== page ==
Five Fiber-Rich Foods to Eat More Of


fiber-nutritionistFiber is one of those nutrients that we know we should be eating, but, for some reason, we tend to fall short on. Fiber isn’t all that exciting, and it’s the butt of many jokes (no pun intended). All joking aside, fiber is an important nutrient that we all need, and not just because it helps to regulate digestion and prevent constipation.

Health benefits of fiber

While we don’t digest fiber, it provides us with a surprising number of health benefits, such as:

  • Lowering blood glucose levels
  • Helping with weight loss
  • Lowering cholesterol and blood pressure levels
  • Regulating digestion

How much fiber do you need?

The Institute of Medicine recommends that men aim for about 38 grams of fiber a day, and women about 25 grams per day. Most people eat about 15 grams per day, so they fall short of these recommendations. Part of this has to do with the types of foods that many Americans eat. These tend to be processed, refined, and fast foods. While they may be quick and easy, they fall short on fiber and other important nutrients.

How can you get more fiber?

Many people turn up their noses at fiber, thinking that the only way to meet their needs is to have a bowlful of bran cereal every morning. Bran can give you a decent dose of fiber, but there are plenty of other foods that can do the same. Here are just a few delicious, fiber-rich foods to add to your meal plan:

  • fiber-beansBeans. With so many varieties to choose from–black beans, chickpeas, kidney beans, cannellini beans, lentils–there’s bound to be a bean you will enjoy. And because they are also rich in protein, they make a great substitute for meat, chicken, and fish.
    • Fiber content: 1 cup = 15 grams fiber
    • How to eat: Try pasta fagioli soup, vegetarian chili, lentil burgers or black beans and rice.
  • skd288987sdcPopcorn. Skip the greasy, unhealthy movie popcorn and pop up a batch on your stove using a healthy fat. You can also pop popcorn in a paper bag in your microwave. Popcorn is actually a whole-grain food that can be low in calories and high in nutrition.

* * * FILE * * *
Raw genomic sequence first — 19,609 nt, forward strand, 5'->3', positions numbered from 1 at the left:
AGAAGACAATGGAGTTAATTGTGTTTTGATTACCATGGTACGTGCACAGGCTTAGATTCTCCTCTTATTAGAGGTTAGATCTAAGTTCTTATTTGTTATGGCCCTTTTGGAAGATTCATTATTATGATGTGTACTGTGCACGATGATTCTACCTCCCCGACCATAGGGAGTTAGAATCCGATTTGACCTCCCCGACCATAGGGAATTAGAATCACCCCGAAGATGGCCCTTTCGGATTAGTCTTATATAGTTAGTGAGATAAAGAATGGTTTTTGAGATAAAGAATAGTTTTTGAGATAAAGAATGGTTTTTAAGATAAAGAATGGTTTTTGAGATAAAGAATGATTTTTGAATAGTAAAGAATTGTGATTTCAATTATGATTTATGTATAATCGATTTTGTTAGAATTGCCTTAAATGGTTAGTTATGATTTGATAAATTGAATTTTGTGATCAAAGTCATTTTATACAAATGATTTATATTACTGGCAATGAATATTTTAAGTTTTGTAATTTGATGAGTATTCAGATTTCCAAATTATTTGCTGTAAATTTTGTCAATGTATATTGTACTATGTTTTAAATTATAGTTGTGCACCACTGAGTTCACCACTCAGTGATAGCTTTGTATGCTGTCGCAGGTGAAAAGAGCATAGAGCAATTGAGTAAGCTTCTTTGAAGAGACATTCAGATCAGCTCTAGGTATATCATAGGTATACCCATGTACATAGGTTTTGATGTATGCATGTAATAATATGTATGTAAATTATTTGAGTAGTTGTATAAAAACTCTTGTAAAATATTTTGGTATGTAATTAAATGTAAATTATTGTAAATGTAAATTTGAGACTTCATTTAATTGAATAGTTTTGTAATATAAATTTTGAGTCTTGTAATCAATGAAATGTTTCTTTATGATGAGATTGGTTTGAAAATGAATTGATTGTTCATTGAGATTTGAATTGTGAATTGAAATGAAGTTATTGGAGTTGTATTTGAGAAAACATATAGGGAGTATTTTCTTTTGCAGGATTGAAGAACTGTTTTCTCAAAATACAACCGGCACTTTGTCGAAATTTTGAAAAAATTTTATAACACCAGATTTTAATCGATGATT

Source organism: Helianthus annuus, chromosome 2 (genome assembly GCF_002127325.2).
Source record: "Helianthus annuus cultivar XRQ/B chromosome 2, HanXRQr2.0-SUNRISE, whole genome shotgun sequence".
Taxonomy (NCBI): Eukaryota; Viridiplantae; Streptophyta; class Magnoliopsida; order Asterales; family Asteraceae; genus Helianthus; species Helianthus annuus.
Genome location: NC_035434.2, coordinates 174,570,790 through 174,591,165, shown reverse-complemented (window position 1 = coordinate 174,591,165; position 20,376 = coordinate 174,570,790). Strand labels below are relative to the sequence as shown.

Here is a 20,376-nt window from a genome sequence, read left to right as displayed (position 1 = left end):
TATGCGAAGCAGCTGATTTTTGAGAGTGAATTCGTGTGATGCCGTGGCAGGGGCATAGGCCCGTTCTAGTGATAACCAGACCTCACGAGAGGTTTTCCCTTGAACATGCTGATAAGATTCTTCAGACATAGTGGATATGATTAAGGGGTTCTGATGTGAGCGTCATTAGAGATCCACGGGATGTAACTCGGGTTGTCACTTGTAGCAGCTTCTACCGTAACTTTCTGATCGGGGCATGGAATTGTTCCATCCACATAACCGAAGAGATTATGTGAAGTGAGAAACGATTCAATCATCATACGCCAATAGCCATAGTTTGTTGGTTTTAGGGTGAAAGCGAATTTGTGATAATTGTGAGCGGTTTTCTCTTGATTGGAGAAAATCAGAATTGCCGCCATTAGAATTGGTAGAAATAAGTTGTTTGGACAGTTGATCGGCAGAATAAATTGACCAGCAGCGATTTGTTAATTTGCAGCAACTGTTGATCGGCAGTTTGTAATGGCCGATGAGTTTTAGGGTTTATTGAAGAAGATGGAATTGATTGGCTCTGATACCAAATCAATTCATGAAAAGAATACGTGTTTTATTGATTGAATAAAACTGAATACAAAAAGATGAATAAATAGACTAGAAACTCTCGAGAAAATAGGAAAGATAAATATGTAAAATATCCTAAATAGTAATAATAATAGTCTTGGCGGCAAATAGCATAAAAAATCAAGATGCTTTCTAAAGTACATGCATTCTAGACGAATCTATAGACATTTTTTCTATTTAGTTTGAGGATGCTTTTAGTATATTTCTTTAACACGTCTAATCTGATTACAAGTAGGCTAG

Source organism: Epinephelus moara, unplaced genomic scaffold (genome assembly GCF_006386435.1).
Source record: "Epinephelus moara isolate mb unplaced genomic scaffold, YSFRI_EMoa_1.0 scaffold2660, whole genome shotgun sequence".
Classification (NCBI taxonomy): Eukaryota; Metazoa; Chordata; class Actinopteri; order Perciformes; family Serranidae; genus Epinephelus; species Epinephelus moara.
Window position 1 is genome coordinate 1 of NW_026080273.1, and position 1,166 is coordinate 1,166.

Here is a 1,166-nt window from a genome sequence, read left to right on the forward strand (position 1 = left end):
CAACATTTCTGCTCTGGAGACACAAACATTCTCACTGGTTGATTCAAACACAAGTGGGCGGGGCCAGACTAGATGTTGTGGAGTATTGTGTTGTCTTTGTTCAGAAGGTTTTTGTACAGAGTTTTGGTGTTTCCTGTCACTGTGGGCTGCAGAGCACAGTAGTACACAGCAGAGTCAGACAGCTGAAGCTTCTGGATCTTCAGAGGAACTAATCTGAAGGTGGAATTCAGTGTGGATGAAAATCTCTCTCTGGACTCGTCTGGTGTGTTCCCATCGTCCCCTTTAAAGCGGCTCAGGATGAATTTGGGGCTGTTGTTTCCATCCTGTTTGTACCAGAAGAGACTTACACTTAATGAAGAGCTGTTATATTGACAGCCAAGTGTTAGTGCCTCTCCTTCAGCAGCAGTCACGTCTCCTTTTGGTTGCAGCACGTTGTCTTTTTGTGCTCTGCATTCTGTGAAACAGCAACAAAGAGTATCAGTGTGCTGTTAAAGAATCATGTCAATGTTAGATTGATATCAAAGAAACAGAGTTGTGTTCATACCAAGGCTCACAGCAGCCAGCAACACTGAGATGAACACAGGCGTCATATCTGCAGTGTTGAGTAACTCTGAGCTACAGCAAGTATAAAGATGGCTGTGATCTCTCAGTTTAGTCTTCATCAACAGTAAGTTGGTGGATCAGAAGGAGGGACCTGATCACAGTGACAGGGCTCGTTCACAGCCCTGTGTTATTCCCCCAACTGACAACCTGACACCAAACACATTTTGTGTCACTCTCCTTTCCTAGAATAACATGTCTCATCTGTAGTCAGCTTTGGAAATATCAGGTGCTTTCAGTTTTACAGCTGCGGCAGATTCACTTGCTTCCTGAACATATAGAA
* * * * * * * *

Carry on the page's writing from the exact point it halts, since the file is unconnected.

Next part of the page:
• Fiber content: 3 cups = 3 grams fiber
    • How to eat: Eat it freshly popped off the stove, and sprinkle on some grated Parmesan cheese or drizzle with olive oil.
  • rbrb_3364Nuts. Nuts are low in carbs but they do have fiber. Go easy on the portion, though, as they’re fairly high in calories.
    • Fiber content: 1 ounce = 3 grams fiber
    • How to eat: Eat a small handful as a snack, sprinkle on cereal or in yogurt, or add it to grain dishes.
  • fiber-chia-seedsChia seeds. These tiny round seeds are packed with nutrition, ranging from antioxidants to omega-3 fatty acids to fiber. They’re popping up in many foods–even desserts.
    • Fiber content: 2 tablespoons = 10 grams fiber
    • How to eat: Sprinkle over cereal or yogurt, or mix into tuna or chicken salad.
  • fiber-avocadoAvocado. It’s hard to believe that this creamy fruit is full of fiber, but it is! Avocados are also full of healthy fat, protein and potassium.
    • Fiber content: ½ avocado = 7 grams fiber
    • How to eat: Slice it up and drizzle with balsamic vinegar; mash it up and use on sandwiches in place of mayonnaise; or even add it to soups!



(97 Articles)

Amy Campbell MS, RD, LDN, CDE is an experienced health, nutrition and diabetes educator and communicator with more than 25 years of experience within the healthcare sector. Amy has extensive expertise in editing and writing for patients, consumers and healthcare professionals; public speaking, teaching and group facilitation; project and account management; and content and curriculum development.


She is currently the Director for Clinical Education Content Development and Training at Good Measures LLC, a Health Professional Advisor at the Egg Nutrition Center, and a blogger/Writer for Madavor Media.

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